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Johannesburg was still a brash mining town, better known for the production of wealth than knowledge, and the University of the Witwatersrand a mere ten years old when, in 1932, these ten lectures were delivered under the auspices of the University Philosophical Society. They portrayed the ideas of the university's leading academics of the day, and the programme of lectures reveals a studied effort to introduce an element of bipartisan political representation between English and Afrikaner in South Africa by including Wits' first principal, Jan Hofmeyr, and politician, D.F. Malan, as discussion chairs. Yet, no black intellectuals were represented and, indeed, the politics of racial segregation bursts through the text only in a few of the contributions. For the most part, race is alluded to only in passing. As Saul Dubow explains in his new introduction to this re-issue of the lectures, Our Changing World-View was an occasion for Wits' leading faculty members to position the young university as a mature institution with a leadership role in public affairs. Above all, it was a means to project the university as a research as well as a teaching institution, led by a vigorous and ambitious cohort of liberal-minded intellectuals. That all were male and white will be immediately apparent to readers of this reissued volume. Ranging from economics, psychology, a spurious rebuttal of evolution to a substantial revisionist history and the perils of the 'machine age', this book is a sombre reflection of intellectual history and the academy's role in promulgating political and social divisions in South Africa.
The Repugnant Conclusion is an implication of some approaches to population ethics. It states, in Derek Parfit's original formulation,
For any possible population of at least ten billion people, all with a very high quality of life, there must be some much larger imaginable population whose existence, if other things are equal, would be better, even though its members have lives that are barely worth living. (Parfit 1984: 388)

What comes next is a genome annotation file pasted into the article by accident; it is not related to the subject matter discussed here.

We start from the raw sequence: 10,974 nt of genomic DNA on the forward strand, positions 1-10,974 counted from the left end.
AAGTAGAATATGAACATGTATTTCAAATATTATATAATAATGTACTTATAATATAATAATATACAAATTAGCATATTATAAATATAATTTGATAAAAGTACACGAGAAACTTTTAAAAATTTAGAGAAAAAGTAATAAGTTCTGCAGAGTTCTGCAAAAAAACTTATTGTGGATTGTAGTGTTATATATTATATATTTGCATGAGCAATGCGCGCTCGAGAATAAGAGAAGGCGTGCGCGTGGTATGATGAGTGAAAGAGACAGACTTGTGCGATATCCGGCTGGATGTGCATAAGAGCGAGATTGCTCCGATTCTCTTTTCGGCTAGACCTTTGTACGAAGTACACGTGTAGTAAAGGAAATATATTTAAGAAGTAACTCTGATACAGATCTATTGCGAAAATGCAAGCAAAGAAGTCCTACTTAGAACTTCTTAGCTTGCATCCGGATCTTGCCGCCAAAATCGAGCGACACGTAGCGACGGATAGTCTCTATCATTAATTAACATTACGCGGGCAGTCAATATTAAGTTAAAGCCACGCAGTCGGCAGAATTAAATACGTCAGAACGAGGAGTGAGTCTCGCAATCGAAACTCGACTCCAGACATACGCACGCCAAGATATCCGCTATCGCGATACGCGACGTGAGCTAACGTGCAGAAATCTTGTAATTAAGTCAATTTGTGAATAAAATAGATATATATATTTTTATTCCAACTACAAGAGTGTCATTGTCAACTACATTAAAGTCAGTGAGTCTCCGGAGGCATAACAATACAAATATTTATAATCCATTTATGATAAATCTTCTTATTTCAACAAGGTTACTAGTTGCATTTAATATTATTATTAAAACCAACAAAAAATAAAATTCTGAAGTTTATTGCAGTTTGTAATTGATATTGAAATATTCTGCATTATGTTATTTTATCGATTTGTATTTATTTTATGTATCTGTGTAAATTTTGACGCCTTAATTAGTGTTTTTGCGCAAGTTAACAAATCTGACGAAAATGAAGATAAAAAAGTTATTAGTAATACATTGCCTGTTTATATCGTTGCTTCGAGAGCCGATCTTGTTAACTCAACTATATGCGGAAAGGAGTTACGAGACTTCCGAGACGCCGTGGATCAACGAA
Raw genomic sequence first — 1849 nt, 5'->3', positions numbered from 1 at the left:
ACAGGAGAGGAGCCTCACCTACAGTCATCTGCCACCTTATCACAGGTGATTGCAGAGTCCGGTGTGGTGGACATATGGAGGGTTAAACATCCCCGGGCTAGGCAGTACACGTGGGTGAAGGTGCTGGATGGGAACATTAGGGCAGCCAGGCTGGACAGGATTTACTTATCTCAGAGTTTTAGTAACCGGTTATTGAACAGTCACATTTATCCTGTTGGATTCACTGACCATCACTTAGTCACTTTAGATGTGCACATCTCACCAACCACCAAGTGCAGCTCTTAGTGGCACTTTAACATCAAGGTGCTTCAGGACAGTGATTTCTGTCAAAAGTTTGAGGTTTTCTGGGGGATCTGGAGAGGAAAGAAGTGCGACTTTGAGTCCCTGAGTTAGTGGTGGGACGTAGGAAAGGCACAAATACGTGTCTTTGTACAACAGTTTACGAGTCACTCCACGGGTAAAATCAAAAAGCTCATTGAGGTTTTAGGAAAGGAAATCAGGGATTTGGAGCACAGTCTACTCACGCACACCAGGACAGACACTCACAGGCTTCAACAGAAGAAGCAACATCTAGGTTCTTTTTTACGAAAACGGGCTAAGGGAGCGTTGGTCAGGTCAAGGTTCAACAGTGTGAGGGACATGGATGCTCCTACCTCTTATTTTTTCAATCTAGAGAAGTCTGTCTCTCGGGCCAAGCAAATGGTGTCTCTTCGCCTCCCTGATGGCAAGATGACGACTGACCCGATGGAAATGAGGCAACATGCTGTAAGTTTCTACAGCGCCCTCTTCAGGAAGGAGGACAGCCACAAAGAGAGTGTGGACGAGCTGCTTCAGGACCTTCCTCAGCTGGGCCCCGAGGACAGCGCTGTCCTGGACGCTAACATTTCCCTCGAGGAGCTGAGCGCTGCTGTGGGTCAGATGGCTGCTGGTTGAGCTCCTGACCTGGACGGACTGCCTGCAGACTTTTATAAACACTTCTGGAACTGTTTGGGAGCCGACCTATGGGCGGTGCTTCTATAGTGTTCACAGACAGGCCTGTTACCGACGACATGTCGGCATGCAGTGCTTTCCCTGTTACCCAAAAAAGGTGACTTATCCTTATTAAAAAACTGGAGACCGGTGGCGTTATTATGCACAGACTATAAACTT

Executive and mnemonic impairments have been well documented in the high-risk states for development of psychosis and have been pinpointed as a possible core neuropsychological dysfunction. However, their neurofunctional correlates are still not clear.
fMRI was used in 17 patients at risk for developing psychosis (ARMS, “at risk mental state”), 10 patients with a first episode of psychosis (FEP) and 15 age-matched healthy comparison subjects to examine neural responses to increasing difficulty of mnemonic engagement in an object–location paired associate memory task. Groups were matched in terms of age, IQ, gender, and psychopathology ratings. Accuracy and reaction time were recorded during the scan.
As the mnemonic load increased, response latency increased and response accuracy decreased in an approximately linear fashion. No main effect for group was observed. However, a trend towards decreased accuracy in FEP subjects, as compared with controls, was evident. As the task difficulty increased, increased brain activity was observed in the medial frontal cortex and in the medial posterior parietal cortex. Between-groups differences in activation were observed in a cluster spanning the MFG, SFG and SMA and in the right precuneus. However, these neurofunctional abnormalities were more evident in the most demanding level of the task than in the easy level, with the ARMS groups showing less activation than controls and higher activation than FEP.
Abnormal neural activity in medial frontal cortex and posterior parietal cortex during paired associate learning task may represent a neurofunctional substrates of vulnerability to psychosis.
People with ‘prodromal’ symptoms have a very high risk of developing psychosis. We used functional MRI to examine the neurocognitive basis of this vulnerability.
Cross-sectional comparison of subjects with an ARMS (n=17), first episode schizophreniform psychosis (n=10) and healthy volunteers (n=15). Subjects were studied using functional MRI while they performed an overt verbal fluency task, a random movement generation paradigm and an N-Back working memory task.
During an N-Back task the ARMS group engaged inferior frontal and posterior parietal cortex less than controls but more than the first episode group. During a motor generation task, the ARMS group showed less activation in the left inferior parietal cortex than controls, but greater activation than the first episode group. During verbal fluency using ‘Easy’ letters, the ARMS group demonstrated intermediate activation in the left inferior frontal cortex, with first episode groups showing least, and controls most, activation. When processing ‘Hard’ letters, differential activation was evident in two left inferior frontal regions. In its dorsolateral portion, the ARMS group showed less activation than controls but more than the first episode group, while in the opercular part of the left inferior frontal gyrus / anterior insula activation was greatest in the first episode group, weakest in controls and intermediate in the ARMS group.